#395/#112 The Da Vinci Code
When the curator of the Louvre is killed within his museum, it sets in motion a chain of events which sees symbologist Robert Langdon (Tom Hanks) and cryptologist Sophie Neveu (Audrey Tautou) on the hunt for the holy grail while pursued by the French police, the Catholic church and a mysterious albino monk (Paul Bettany).
I quite enjoy this film. It got a lot of bad press at the time of its release, and it’s obviously not as gripping as the book, but I think it works fairly well as a historic mystery/adventure yarn. The plot is a fairly novel take on an old story and it’s an interesting look into the ‘what if…?’s of Christianity. It’s all utter bollocks (despite what the books foreword may say), but one of the many wonders of film is that it doesn’t have to be about the factual and the humdrum. It can be about utter bollocks and still be an entertaining watch.
Hanks is a fairly good Langdon, but then when isn’t he good in a role? He’s not who I would have envisioned in the part but he does well to show an interested scholar pushed into these proceeding by circumstance rather than by design. Indiana Jones is awesome but there is no way you believe that guy sits at home marking essays or publishing papers; with Langdon you can. He’s feels like a real academic and Hanks is perfect for the nice guy, bookish type who can step up when needed. From the rest of the cast, Ian McKellen is great in his role as Teabing. He drops off a little towards the end but all the scenes in his house are really well done. Bettany as the monk Silas is also a really solid pick. Finally, Tautou as Sophie also works well. Nothing all that major for her to do but a good female lead and sounding board for Langdon all the same.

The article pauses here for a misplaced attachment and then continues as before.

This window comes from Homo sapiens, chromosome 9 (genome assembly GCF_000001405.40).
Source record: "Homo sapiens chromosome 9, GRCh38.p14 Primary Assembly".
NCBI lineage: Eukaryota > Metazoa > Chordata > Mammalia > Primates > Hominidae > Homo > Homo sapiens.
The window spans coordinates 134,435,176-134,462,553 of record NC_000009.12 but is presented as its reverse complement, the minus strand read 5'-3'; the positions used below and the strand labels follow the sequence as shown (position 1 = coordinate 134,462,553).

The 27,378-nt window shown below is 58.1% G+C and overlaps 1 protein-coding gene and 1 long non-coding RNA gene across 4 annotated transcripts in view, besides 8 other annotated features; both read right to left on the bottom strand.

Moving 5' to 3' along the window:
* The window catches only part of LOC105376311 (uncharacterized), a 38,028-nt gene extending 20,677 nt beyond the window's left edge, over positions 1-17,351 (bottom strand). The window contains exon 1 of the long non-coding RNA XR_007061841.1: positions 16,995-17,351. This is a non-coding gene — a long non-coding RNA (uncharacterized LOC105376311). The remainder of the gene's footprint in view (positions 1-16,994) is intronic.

It’s also a rather nicely shot film. There are only really a few sporadic action scenes throughout the film so it has to make up for it was some really pretty cinematography. Similarly, the effect for the flashbacks and back story of the grail are weaved in very nicely. The only thing I can find fault with was that all of the puzzles and clues seemed rushed. The National Treasure and Indiana Jones films were good at pushing forward with the plot while still making it seem like our heroes had to take some time to work things out. In the Da Vinci Code it’s as if they have a cheat sheet they’re reading from. All the answers come just a bit too easily.
It’s not high art nor a real brain teaser, and I may have a bit of a soft spot for the history-based adventurer genre, but it’s still an entertaining popcorn mystery adventure with a solid cast that’s easy to sit down to. Don’t take it too seriously and you’ll have a good time. 3.5/5